NEWS
June 18, 2016 | By George Parry
In the wake of the Orlando nightclub atrocity, President Obama has admonished us to "do some soul-searching" about how "easy" it is in this country to obtain firearms. Just so. But if we are to do an honest examination of conscience, we must begin with the facts. Omar Mateen, the Orlando jihadist, slaughtered his victims with a Sig Sauer MCX rifle, an AR-15-style rifle, and a Glock handgun. Contrary to mainstream media hysteria, neither is a machine gun, a category of weapon that has been illegal to purchase or possess since 1934.
NEWS
October 27, 1996 | By Robert Strauss, FOR THE INQUIRER
Since we were in the neighborhdd traveling through Italy, we thought we'd bop in on San Marino for lunch. San Marino is one of those cute little European countries that have managed to wangle their way through history as independent entities while the rest of the continent bumps and grinds through rough-and-tumble times. Along with Andorra, Monaco, Liechtenstein and Vatican City, San Marino relies on the good humor of the rest of the world to let it stay cute, little and independent.
NEWS
May 12, 2015 | By John Moritz, Inquirer Staff Writer
Linda Spinelli had a wedding to attend. So on a Monday in November, she took her son's 2005 Jeep Grand Cherokee to the Spa Car Wash in Berwyn, where Spinelli was a regular customer. She sat in the lobby while a young worker climbed into the driver's seat. And as the Jeep exited the wash bay, Spinelli and other customers watched in horror. The Jeep suddenly lunged forward, she said, as the driver swerved to avoid pedestrians and slammed into large planters and four cars, including a Maserati.
NEWS
May 8, 1986 | By Mark Thompson, Inquirer Washington Bureau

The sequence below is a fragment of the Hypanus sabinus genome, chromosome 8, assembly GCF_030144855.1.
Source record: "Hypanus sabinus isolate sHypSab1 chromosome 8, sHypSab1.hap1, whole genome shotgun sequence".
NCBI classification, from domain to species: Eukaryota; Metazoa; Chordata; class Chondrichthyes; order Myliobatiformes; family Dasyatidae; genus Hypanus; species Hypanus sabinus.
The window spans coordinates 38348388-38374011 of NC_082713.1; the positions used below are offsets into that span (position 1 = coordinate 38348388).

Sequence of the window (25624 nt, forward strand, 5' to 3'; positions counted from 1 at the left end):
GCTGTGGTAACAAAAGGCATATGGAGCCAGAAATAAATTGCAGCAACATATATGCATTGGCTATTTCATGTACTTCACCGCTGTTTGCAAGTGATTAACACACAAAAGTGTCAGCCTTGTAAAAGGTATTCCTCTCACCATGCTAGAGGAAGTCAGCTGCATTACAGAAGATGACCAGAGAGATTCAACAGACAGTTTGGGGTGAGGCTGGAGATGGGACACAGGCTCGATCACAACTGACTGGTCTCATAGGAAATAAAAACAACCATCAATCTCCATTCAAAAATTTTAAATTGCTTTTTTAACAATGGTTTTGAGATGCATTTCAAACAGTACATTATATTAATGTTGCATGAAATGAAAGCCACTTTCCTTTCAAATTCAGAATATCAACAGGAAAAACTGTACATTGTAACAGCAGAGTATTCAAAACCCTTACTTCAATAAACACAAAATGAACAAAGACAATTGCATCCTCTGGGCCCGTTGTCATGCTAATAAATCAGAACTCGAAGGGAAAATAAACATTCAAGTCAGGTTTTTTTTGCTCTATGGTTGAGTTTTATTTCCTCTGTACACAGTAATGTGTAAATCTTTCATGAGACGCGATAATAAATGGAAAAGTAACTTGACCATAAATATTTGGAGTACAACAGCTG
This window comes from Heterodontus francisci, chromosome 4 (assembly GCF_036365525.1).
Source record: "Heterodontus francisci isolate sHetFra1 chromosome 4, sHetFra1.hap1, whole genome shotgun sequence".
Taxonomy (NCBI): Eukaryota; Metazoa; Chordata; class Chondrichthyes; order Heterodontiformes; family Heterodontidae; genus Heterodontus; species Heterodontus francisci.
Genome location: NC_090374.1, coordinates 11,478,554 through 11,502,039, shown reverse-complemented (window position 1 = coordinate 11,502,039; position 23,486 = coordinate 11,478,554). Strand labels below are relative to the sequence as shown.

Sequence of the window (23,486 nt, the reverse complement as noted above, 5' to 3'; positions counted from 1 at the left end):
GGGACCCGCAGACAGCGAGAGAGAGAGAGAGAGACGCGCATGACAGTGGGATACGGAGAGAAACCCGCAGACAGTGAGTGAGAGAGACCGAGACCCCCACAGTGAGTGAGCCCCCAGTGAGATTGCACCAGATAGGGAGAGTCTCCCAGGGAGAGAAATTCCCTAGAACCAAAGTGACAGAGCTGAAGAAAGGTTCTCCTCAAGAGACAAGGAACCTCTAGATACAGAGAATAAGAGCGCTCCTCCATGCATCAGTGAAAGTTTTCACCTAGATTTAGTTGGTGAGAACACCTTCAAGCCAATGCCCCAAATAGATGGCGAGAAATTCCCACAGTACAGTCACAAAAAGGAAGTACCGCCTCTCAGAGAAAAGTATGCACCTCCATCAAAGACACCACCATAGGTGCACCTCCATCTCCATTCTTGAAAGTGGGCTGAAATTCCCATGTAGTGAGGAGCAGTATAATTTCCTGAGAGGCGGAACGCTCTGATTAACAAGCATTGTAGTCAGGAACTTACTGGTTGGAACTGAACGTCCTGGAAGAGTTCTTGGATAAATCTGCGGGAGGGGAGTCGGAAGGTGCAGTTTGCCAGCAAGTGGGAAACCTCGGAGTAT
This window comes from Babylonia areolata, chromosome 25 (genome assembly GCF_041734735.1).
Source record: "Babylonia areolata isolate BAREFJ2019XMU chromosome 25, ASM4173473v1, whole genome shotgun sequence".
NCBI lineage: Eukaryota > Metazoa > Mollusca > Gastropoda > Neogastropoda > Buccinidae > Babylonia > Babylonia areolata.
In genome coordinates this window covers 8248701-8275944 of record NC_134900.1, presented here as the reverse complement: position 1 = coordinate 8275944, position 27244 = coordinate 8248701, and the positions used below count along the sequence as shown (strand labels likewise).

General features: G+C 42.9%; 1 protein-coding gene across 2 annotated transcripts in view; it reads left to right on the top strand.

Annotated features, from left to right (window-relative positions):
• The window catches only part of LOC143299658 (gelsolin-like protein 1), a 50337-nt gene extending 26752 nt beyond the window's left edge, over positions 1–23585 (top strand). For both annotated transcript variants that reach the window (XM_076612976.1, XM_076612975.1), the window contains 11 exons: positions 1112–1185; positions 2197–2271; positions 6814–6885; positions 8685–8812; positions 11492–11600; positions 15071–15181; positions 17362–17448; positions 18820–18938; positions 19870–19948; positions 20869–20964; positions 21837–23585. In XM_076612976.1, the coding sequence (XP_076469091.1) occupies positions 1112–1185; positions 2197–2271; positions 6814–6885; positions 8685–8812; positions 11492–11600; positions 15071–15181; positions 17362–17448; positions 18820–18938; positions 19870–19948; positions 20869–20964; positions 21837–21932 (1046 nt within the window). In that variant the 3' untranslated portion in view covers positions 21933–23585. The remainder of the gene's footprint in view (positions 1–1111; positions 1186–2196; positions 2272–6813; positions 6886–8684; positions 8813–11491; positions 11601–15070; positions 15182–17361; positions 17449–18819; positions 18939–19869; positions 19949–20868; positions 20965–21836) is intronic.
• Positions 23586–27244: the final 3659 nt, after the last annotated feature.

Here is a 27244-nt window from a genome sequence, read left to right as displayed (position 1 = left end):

Despite President Reagan's ban on U.S. business dealings with Libya, the Pentagon will be permitted to buy a fleet of new bulldozers built by a company partly owned by Moammar Khadafy's government. "An award to a wholly owned subsidiary of a foreign corporation that is 15 percent owned by the government of Libya will not violate the Libyan sanctions regulations severing all direct economic relations with that government," concluded the General Accounting Office, which routinely adjudicates government contracting disputes.
NEWS
June 19, 2016 | By Scott Sturgis, Staff Writer
Like most of the motoring public, I've been watching the Takata air bag recall unfolding slowly over the last several months. It crept into my world when the 2008 Toyota Matrix air bag was recalled. As the owner of a 2008 Pontiac Vibe - a twin of the Matrix - I was appalled at how long it took for the Vibe to then be included in the first 28.8 million vehicles. And when the big recall expansion came down last month - an additional 35 million to 40 million vehicles, according to the National Highway Traffic Safety Administration - the Sturgis Family Sienna was now included in the mix. Two out of three is bad: That makes two-thirds of the Sturgis vehicles subject to the recall.
« Prev | 1 | 2 | 3 | 4 | 5 | Next »
|
|
|
|
|